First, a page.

A landmark ruling in the Supreme Court of Bermuda giving same-sex couples equal rights on immigration and employment issues has been cited as further evidence that the Cayman Islands needs to modernize its own laws.
Premier Alden McLaughlin, currently in London along with Bermuda Premier Michael Dunkley and other Overseas Territories leaders, said the Cayman Islands would likely face a similar court defeat if it did not alter its own policies on Immigration.
The atmosphere in Bermuda, where a church-led protest group has raised a petition in defense of traditional marriage, mirrors the conflict in Cayman, where traditional Christian values have been cited as justification for different treatment of homosexual couples.
Mr. McLaughlin said, “The ruling from the Bermuda Supreme Court concerning recognition of same-sex unions reinforces my belief that the Cayman Islands must review and make necessary changes to our immigration regulations.
“If we don’t amend those regulations so as not to discriminate, I have no doubt that we will face a similar judgement by the Grand Court here.”
He said the necessary changes would be made in the regulations and not the law itself and could be addressed by Cabinet and not in the Legislative Assembly.
The Cayman Islands is currently facing a “test case” on the issue in the form of an appeal brought by former law professor Leonardo Raznovich against the Immigration Board’s decision not to allow him to be listed as a dependent on his male partner’s work-permit, a request routinely approved for married couples.
Mr. McLaughlin has indicated that government will seek to deal with that specific issue without introducing wider legislative recognition of same-sex unions at this point.
James Austin-Smith, chairman of the Cayman Islands Human Rights Commission, has previously noted that government needs to make much broader changes to its laws to be compliant with the European Convention on Human Rights, which applies to both Bermuda and Cayman.
Mr. Austin-Smith has indicated that government immediately needs to introduce legislation to recognize same-sex unions and outlaw discrimination on the basis of sexual orientation.
He said the law had been clarified through a precedent-setting ruling by the European courts earlier this year in a case brought against Italy to determine whether it violated human rights legislation by failing to recognize same-sex unions.
Bermuda Chief Justice Ian Kawaley cited the same judgment in his ruling on Friday.
He ruled that aspects of Bermuda’s Immigration and Protection Act were incompatible with the islands’ human rights legislation because they allowed discrimination against same-sex couples. The immediate impact of the ruling will be that same-sex partners of Bermudians will be afforded the same rights to reside and seek employment as spouses of Bermudians.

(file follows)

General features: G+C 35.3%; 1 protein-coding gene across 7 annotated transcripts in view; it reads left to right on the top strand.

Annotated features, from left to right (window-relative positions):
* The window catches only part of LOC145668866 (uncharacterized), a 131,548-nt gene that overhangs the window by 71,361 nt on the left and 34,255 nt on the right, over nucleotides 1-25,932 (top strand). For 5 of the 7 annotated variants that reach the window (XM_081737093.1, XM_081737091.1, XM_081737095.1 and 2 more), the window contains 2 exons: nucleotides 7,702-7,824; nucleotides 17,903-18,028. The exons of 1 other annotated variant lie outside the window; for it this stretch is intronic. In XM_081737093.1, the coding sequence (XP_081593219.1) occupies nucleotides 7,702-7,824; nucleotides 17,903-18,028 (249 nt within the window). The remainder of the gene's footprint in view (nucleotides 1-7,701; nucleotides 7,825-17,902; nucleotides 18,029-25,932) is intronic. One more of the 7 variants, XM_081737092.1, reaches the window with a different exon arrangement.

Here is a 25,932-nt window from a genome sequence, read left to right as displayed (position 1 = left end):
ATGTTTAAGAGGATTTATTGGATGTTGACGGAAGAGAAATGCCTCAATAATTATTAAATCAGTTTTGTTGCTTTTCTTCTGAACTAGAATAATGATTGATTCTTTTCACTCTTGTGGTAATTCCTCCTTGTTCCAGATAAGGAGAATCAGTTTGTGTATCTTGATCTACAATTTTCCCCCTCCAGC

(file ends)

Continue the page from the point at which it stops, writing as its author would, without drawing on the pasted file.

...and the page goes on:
Senator Michael Fahy, the Minister of Home Affairs, told the Bermuda media Friday that the ruling could have wider consequences on legislation relating to bankruptcy, estates, wills, health insurance, pensions and social insurance.
Mr. Kawaley’s ruling dealt specifically with the aspects of the legislation relating to employment, as that was the complaint brought by the Bermuda Bred Company, a social justice campaign group.
But he suggested that Bermuda ultimately would be required to accept same-sex partnerships because of the European Court’s ruling in the Italian case.
He wrote, “Bermuda appears to be under a positive international law duty under Article 8 of the ECHR to create some coherent legal framework for the recognition of same-sex relationships formed by Bermudians.”
Several experts, including Mr. Austin-Smith, have made the same point in respect to Cayman’s laws.
Mr. Raznovich said Tuesday he was pleased government is looking to amend the Immigration Law as a matter of urgency.
He added that the Bermuda ruling gave further weight to the argument for change in Cayman.
“The Supreme Court of Bermuda’s decision is consistent with, and lends further strong support to, our legal position in the Cayman Islands,” he said.
“The Supreme Court of Bermuda has acknowledged in its judgment the implications of the decision of the European Court of Human Rights in the Oliari case [the Italy case] for all British Overseas Territories to which the European Convention on Human Rights has been extended.”